Qur'an burning could be back on: pastor

The minister of a Florida church said he is now rethinking his earlier decision to call off plans to burn copies of the Qur'an on Sept. 11.

The minister of a Florida church said he is now rethinking his earlier decision to call off plans to burn copies of the Qur'an.

Terry Jones had announced at a news conference in Gainesville, Fla., that he had decided to call off the event because the person behind the effort to build an Islamic centre near Ground Zero had agreed to move its location.

But later Thursday night, Jones said that the imam he thought he made the deal with "clearly clearly lied to us" about moving the centre.

"Given what we are now hearing, we are forced to rethink our decision," Jones said. "So as of right now, we are not cancelling the event, but we are suspending it."

Jones did not say whether the Qur'an burning could still be held Saturday, but he said he expected Imam Muhammad Musri to keep his word and expected "the imam in New York to back up one of his own men."

Controversial plan

Jones had met with Musri, the president of the Islamic Society of Central Florida, who has been acting as an intermediary between Jones and Imam Feisal Abdul Rauf. Rauf's plan to build an Islamic community centre in Lower Manhattan has ignited controversy and angered Jones and others.

Rauf, who is CEO of the American Society for Muslim Advancement and imam of a New York mosque, wants to build the $100-million US centre a few blocks from the former site of the Word Trade Centre destroyed in the Sept. 11, 2001, attacks against the U.S.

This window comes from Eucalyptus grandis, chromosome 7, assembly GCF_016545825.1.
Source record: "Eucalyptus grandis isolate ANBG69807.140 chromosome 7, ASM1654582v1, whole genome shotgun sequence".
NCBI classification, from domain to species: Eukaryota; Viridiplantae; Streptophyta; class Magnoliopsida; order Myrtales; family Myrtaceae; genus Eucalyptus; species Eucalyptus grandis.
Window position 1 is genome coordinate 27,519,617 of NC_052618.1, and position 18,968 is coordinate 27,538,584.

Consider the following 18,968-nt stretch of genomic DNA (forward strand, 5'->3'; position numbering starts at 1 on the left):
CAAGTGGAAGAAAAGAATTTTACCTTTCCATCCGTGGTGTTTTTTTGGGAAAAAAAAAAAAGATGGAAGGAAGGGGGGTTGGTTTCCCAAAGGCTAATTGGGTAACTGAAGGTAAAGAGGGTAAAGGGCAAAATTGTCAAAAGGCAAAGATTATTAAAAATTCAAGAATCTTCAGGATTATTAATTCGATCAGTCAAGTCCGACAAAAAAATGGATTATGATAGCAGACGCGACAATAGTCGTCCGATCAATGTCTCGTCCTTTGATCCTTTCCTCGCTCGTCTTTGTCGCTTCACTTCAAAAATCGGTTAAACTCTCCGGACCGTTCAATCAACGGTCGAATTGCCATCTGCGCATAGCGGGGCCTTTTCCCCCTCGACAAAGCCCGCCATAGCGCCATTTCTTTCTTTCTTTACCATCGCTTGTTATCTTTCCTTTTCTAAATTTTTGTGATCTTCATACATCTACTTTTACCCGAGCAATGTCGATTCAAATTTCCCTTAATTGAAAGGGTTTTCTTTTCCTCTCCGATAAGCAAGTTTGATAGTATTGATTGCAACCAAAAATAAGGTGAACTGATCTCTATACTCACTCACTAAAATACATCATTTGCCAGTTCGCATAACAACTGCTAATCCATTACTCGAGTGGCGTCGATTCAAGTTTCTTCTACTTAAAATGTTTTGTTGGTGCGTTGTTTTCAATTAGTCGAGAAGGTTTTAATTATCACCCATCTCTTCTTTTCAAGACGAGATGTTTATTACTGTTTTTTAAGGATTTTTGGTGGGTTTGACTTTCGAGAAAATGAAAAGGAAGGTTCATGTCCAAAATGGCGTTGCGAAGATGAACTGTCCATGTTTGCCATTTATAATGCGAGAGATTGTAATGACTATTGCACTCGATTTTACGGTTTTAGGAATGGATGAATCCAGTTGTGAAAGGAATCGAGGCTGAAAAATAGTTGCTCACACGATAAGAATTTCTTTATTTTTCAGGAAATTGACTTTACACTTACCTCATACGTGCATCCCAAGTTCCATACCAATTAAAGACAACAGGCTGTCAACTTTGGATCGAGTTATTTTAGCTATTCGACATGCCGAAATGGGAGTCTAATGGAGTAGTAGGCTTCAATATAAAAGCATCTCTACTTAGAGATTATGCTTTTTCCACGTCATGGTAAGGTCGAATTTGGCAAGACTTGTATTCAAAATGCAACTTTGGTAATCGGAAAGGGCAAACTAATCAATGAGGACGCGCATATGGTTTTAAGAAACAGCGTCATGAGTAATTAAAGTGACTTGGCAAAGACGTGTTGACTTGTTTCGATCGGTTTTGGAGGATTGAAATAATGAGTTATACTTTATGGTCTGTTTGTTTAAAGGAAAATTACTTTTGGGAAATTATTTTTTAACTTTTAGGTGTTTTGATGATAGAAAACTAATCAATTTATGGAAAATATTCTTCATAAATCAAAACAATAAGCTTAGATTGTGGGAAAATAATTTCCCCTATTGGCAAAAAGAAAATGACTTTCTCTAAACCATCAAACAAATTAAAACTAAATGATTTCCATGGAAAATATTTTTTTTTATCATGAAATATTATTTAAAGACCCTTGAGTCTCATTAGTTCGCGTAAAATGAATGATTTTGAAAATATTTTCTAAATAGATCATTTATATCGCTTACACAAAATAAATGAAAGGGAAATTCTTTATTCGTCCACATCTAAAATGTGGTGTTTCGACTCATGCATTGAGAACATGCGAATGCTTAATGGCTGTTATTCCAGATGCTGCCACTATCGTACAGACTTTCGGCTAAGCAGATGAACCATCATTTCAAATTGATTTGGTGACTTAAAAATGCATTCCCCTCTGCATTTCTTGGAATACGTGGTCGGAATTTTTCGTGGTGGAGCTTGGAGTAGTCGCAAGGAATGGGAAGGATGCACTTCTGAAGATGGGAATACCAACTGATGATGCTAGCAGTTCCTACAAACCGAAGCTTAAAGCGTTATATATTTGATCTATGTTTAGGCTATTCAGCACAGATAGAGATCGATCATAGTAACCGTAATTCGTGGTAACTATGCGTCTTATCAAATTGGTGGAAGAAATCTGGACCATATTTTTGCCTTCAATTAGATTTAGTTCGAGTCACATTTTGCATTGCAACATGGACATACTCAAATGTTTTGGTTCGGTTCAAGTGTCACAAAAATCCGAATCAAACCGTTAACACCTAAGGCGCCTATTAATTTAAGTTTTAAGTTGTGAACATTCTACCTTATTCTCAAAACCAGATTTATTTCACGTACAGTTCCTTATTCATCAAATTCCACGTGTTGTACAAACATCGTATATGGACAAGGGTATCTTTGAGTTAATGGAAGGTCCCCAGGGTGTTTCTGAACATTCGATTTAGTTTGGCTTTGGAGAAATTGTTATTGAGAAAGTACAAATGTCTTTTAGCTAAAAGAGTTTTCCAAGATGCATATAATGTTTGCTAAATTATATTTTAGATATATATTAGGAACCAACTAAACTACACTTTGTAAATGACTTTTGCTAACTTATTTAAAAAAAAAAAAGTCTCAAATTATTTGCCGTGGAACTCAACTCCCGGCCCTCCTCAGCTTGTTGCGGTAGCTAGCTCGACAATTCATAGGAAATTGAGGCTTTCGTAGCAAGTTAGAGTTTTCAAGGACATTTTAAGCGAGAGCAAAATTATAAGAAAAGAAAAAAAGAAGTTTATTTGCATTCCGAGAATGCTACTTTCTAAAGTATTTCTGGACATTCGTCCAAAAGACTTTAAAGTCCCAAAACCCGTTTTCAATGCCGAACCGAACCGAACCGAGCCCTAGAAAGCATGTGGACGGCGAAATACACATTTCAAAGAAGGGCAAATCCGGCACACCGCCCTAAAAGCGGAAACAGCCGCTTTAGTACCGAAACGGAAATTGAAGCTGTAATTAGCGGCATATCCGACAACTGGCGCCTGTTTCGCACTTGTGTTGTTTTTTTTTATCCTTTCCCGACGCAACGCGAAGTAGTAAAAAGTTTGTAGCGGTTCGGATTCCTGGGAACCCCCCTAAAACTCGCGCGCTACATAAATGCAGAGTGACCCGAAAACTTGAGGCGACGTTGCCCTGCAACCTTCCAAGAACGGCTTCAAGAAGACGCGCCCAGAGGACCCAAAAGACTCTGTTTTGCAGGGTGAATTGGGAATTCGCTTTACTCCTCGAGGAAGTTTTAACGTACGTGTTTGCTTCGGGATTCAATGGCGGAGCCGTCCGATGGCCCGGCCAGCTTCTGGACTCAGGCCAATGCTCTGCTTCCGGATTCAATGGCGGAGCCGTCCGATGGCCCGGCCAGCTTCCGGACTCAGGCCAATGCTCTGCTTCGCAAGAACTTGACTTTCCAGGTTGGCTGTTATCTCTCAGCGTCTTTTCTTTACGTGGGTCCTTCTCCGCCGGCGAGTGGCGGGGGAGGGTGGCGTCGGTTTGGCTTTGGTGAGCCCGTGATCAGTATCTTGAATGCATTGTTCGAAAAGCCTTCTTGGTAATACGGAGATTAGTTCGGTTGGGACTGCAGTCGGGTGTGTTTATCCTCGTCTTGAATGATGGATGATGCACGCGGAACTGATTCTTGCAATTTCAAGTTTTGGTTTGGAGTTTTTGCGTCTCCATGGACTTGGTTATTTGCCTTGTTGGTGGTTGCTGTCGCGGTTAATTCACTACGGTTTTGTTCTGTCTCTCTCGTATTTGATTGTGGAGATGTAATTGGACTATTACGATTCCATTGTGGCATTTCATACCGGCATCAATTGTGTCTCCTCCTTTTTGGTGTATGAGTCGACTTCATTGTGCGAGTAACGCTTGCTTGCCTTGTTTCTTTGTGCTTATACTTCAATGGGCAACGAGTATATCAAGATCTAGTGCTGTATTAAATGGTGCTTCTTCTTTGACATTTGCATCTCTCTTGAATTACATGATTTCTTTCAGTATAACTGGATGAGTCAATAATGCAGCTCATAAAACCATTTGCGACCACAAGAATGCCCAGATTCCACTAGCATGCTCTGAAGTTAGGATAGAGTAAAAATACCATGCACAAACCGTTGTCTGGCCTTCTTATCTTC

Plans for the development have been approved by the city.

Musri had appeared alongside Jones Thursday as he made his announcement but later told reporters that Rauf had agreed to nothing more than a meeting with Musri and Jones in New York.

"I told the pastor that I personally believe the mosque should not be there, and I will do everything in my power to make sure it is moved," Musri said. "But there is not any offer from [Rauf] that it will be moved. All we have agreed to is a meeting, and I think we would all like to see a peaceful resolution."

N.Y. imam says he won't barter

Rauf also said he was surprised by the announcement and that he would not barter.

"We are, of course, now against any other group burning Qur'ans," Jones had said after his afternoon announcement. "We would right now ask no one to burn Qur'ans. We are absolutely strong on that. It is not the time to do it."

However, Jones said, Musri told him that officials would guarantee that the centre would be moved.

"I asked him three times, and I have witnesses," Jones said. "If it's not moved, then I think Islam is a very poor example of religion. I think that would be very pitiful. I do not expect that."

Musri thanked Jones and his church members "for making the decision today to defuse the situation and bring to a positive end what has become, the world over, a spectacle that no one would benefit from except extremists and terrorists" who would use it to recruit future radicals.

International outcry

Jones's plans to burn Islam's holiest text had sparked an international outcry.